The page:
2. Misrepresent what I'm able to do and what I am interested in doing during a job interview. Friend of mine that is an older gentleman said to me recently, "Scott, I'm too old to lie. I just tell it like it is." I really appreciate that. I'm just getting too old to lie. It's not the lie that kills me it's the rest of the junk that comes after that with trying to live that lie. In my career this is especially true. I can do what I can do and I am interested in doing what I am able to do. Nothing more.

3. Put my career before my family. Jobs come and go but I only have one shot at enjoying my family, raising my children and walking through my life with my dear wife. Whatever I'm doing at work will still be there in the morning....I'm going home to have dinner with my family and to play with my kids before bedtime.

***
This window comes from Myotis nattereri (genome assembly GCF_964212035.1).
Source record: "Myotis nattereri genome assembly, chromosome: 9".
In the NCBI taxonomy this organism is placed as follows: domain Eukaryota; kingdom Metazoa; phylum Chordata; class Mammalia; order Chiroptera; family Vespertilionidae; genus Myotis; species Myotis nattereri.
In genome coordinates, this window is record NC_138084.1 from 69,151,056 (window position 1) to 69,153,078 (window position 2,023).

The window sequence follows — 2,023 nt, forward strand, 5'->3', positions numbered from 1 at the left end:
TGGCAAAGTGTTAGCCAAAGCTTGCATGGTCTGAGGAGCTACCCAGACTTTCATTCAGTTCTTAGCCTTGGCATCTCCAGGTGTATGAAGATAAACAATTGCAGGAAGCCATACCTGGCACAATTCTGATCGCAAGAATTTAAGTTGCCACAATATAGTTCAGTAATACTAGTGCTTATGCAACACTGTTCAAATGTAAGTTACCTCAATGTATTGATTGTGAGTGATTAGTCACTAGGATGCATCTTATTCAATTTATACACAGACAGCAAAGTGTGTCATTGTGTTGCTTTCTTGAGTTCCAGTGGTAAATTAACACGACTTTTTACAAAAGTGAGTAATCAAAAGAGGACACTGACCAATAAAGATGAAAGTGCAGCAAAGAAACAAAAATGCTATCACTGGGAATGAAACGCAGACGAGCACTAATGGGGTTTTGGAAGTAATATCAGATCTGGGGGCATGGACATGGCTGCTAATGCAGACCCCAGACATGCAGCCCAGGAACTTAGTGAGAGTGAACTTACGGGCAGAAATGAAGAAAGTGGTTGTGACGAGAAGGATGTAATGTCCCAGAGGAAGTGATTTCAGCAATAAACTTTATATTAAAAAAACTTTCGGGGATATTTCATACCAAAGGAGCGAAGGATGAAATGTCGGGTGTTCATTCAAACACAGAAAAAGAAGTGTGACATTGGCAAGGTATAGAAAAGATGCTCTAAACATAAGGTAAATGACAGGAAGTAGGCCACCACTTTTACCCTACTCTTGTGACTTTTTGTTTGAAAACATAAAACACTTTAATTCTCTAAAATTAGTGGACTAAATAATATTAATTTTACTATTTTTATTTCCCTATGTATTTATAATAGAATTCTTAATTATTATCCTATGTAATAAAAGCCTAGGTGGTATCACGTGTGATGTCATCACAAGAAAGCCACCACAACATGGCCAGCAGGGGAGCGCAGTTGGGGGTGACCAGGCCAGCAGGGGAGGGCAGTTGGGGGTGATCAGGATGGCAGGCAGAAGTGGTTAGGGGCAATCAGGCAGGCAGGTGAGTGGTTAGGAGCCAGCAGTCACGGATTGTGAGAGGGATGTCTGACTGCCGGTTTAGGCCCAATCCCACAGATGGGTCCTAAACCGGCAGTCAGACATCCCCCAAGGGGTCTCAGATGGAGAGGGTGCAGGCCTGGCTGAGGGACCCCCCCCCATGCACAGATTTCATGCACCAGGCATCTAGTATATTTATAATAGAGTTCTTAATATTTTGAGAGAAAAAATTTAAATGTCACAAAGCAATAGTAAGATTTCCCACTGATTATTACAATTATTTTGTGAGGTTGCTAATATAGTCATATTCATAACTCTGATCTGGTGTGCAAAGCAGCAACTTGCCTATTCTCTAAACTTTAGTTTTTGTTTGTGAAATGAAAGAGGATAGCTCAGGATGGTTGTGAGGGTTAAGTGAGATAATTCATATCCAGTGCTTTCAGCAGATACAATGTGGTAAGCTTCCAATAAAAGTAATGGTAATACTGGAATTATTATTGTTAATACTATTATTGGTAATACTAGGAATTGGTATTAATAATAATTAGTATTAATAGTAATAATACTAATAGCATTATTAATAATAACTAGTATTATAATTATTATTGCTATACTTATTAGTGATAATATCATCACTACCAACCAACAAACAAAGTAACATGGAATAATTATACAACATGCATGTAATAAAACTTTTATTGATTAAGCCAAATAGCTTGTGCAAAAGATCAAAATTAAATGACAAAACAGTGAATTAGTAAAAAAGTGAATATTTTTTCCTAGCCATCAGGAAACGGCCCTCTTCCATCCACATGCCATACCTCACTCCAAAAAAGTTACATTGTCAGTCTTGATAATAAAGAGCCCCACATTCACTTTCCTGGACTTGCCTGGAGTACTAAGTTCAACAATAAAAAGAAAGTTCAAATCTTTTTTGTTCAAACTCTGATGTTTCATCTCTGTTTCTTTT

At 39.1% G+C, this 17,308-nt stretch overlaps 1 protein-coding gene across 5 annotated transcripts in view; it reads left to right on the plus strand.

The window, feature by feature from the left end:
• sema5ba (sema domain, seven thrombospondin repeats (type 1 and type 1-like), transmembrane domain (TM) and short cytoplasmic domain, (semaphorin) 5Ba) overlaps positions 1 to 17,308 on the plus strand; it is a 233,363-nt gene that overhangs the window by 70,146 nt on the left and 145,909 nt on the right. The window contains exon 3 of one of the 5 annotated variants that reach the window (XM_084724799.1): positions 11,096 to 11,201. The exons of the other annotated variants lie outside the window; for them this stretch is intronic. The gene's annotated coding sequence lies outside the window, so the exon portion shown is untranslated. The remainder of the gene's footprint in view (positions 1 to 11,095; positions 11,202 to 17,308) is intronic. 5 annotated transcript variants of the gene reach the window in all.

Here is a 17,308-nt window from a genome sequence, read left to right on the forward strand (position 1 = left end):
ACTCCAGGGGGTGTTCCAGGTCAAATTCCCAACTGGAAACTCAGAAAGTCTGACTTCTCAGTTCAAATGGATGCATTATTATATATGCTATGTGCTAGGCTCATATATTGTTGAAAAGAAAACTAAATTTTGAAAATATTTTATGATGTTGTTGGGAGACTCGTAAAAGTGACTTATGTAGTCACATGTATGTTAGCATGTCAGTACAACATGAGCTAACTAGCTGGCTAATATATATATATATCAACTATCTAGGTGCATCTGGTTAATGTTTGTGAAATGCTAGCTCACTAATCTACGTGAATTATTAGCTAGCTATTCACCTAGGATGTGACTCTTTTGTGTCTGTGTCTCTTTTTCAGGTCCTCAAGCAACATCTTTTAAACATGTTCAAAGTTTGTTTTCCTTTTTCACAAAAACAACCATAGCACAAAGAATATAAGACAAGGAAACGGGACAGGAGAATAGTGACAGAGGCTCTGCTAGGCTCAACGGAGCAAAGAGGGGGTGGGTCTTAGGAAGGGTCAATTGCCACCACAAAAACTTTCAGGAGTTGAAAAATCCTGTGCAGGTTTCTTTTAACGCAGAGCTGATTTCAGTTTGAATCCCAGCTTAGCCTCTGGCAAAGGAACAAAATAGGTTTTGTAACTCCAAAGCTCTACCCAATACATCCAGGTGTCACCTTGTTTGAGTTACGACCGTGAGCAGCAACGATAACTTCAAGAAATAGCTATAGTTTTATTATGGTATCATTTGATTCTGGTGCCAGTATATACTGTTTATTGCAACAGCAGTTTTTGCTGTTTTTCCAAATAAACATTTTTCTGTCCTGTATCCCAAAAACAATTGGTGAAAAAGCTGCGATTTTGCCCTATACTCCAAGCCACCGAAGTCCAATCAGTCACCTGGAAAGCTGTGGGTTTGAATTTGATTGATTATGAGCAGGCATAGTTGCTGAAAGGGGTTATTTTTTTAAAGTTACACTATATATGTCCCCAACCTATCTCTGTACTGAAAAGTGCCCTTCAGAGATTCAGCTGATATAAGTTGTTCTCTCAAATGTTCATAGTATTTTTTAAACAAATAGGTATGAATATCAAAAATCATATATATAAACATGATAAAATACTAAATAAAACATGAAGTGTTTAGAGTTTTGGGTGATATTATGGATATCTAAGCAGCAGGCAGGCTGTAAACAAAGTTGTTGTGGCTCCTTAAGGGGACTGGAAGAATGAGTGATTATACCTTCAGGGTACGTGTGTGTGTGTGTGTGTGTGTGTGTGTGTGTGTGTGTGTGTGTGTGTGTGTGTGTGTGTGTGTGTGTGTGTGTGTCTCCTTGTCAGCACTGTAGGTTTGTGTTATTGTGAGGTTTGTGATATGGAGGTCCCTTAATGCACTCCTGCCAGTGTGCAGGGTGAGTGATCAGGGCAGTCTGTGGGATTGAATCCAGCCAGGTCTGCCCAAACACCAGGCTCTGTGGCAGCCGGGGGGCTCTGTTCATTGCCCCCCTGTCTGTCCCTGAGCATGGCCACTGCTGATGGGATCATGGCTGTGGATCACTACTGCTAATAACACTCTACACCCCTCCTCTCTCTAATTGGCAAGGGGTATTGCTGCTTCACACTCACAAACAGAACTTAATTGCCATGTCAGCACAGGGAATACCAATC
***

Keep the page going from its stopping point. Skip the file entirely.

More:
4. Work for a small company because they tell me, "Oh we're serious about growing our company by leaps and bounds. We're expanding and you can be a part of the success!" Whatever.

5. Stay at a company too long. When the wheels are falling off they're falling off. Jump. I'm all about being faithful, since my mantra is Semper Fidelis - Always Faithful. But to my wife, not to a company where they're having trouble making payroll. Not my problem if it's not my company.

I reserve the right to add to this list. : ) I'm making mistakes all the time. Surely I'll make more.......daily.

Friday, December 9, 2011

Ah.....that feels better.

It's been 12 years but I'm glad to be back at Turner Broadcasting. Solid company. Great culture. Killer properties to work on. Don't have to worry if the company will make payroll this month.

Currently working at the Project Manager on and assorted other projects throughout the Turner-sphere. I have a great boss, friendly (and smart!) co-workers and it's good to be back at the CNN Center!

Merry Christmas and let me know if I can be of any assistance to you professionally or personally my friends.

Thursday, October 20, 2011